Biochemistry - Water, pH and Macromolecules - Discussion

Discussion :: Water, pH and Macromolecules - Section 1 (Q.No.7)


Salt dissolves well in water as water molecules

[A]. form hydrogen bonds with the positively and negatively charged ions
[B]. make nonpolar covalent bonds with the positively charged ions only
[C]. surround the ions because of their charge but do not form hydrogen bonds
[D]. share electrons with the ions to make polar covalent bonds

Answer: Option C


No answer description available for this question.

Jeba said: (Jun 20, 2012)  
Water dissolves many substances by surrounding charged particles and "pulling" them into solution. For example, common table salt, sodium chloride, is an ionic substance that contains alternating sodium and chlorine ions. When table salt is added to water, the partial charges on the water molecule are attracted to the Na+ and Cl- ions. The water molecules work their way into the crystal structure and between the individual ions, surrounding them and slowly dissolving the salt. The water molecules will actually line up differently depending on which ions are being pulled into solution. The negative oxygen ends of water molecules will surround the positive sodium ions; the positive hydrogen ends will surround the negative chlorine ions.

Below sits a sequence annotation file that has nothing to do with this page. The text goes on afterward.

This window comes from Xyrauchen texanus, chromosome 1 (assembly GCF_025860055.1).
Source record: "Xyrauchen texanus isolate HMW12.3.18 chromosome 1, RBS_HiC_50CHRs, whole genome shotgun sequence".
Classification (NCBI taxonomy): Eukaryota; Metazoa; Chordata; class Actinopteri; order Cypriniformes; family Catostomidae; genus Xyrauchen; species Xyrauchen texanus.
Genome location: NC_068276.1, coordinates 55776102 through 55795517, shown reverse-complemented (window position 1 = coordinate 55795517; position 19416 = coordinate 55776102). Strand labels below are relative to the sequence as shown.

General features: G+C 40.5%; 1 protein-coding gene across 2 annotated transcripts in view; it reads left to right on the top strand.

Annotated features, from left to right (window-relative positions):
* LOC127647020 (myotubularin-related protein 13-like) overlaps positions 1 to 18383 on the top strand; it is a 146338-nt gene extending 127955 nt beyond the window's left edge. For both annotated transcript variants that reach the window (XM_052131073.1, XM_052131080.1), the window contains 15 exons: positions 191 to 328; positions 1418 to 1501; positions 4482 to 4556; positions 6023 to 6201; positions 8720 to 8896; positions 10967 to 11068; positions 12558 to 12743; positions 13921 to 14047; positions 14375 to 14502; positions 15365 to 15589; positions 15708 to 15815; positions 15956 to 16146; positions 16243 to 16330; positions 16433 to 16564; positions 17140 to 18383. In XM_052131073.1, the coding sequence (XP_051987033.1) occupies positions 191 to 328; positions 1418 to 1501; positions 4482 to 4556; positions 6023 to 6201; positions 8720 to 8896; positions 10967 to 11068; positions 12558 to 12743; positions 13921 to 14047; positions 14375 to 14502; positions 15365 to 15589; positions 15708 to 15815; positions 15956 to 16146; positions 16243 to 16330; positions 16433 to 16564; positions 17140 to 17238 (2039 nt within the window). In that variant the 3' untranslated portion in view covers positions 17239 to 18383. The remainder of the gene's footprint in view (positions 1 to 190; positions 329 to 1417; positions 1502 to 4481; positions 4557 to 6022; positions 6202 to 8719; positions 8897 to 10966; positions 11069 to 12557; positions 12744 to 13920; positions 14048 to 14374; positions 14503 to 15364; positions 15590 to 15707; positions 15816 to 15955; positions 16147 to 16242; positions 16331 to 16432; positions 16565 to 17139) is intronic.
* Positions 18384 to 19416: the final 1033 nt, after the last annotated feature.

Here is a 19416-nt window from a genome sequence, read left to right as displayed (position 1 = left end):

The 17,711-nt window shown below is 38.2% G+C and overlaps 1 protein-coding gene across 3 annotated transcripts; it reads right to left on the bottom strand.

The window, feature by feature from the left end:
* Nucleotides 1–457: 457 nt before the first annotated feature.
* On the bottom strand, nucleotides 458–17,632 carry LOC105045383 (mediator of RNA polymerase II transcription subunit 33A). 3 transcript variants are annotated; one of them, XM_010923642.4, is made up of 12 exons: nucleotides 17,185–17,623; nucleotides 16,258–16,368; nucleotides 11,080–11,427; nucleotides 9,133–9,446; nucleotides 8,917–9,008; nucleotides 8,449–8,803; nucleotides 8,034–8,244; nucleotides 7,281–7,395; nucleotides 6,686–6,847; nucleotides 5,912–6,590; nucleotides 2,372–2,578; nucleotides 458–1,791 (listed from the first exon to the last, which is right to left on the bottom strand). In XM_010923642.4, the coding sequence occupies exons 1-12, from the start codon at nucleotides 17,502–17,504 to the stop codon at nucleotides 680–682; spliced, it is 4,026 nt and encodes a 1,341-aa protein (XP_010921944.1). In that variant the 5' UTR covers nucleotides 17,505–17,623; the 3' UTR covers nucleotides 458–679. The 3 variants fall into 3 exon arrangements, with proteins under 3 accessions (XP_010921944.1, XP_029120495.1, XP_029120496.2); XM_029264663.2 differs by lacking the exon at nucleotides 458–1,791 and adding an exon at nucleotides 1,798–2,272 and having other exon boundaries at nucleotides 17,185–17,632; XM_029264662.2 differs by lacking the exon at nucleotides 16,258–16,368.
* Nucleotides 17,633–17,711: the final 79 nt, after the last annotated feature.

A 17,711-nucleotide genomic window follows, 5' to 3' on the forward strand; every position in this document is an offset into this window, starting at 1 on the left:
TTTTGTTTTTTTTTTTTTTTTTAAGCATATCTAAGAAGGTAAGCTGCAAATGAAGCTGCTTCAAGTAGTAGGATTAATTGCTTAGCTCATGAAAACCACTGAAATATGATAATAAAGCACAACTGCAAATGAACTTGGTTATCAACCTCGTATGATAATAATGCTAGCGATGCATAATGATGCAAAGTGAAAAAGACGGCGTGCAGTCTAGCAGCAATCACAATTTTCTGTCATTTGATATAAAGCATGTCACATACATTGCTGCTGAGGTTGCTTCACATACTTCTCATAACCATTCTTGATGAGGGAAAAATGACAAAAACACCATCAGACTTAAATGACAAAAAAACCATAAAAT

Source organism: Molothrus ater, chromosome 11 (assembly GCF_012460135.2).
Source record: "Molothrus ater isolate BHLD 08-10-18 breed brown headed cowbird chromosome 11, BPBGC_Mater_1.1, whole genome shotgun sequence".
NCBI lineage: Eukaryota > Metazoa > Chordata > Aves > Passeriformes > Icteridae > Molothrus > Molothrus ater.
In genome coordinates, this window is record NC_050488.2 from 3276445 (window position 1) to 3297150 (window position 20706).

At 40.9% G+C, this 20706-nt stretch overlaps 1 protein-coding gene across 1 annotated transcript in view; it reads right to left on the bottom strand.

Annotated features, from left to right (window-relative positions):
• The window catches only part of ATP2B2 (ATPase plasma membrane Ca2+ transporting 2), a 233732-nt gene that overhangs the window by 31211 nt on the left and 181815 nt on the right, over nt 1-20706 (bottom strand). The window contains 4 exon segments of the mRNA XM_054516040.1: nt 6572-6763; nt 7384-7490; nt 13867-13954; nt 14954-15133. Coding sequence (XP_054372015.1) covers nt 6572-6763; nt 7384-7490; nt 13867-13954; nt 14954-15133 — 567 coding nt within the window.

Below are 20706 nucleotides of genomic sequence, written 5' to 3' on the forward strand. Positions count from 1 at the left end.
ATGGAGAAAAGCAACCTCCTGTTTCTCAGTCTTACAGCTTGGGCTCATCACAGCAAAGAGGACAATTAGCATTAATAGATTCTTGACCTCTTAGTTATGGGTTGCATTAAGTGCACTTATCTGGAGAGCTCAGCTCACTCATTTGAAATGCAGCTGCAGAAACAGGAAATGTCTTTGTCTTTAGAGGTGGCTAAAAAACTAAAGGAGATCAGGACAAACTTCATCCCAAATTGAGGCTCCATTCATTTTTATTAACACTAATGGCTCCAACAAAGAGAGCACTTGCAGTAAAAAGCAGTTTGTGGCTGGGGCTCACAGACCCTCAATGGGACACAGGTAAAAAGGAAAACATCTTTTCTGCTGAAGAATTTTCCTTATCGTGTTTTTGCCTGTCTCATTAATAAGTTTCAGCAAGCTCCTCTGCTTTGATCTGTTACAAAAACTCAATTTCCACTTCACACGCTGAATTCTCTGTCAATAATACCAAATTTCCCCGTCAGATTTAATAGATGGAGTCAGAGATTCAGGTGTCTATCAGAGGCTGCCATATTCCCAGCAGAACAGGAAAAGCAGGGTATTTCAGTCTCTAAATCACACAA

Vince said: (Sep 13, 2015)  
The H+ of water molecule forms a bond with Cl- as the salt is dissolving in water, is that not hydrogen bond?

Pawan said: (Aug 5, 2018)  
Hydrogen bonds are likely to happen only between H and O and in rare case N, so the bond between H and Cl- is not Hydrogen bond.

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